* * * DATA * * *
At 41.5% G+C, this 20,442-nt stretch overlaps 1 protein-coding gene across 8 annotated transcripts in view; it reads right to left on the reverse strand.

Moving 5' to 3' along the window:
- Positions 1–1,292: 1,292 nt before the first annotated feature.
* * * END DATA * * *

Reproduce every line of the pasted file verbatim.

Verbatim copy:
At 41.5% G+C, this 20,442-nt stretch overlaps 1 protein-coding gene across 8 annotated transcripts in view; it reads right to left on the reverse strand.

Moving 5' to 3' along the window:
- Positions 1–1,292: 1,292 nt before the first annotated feature.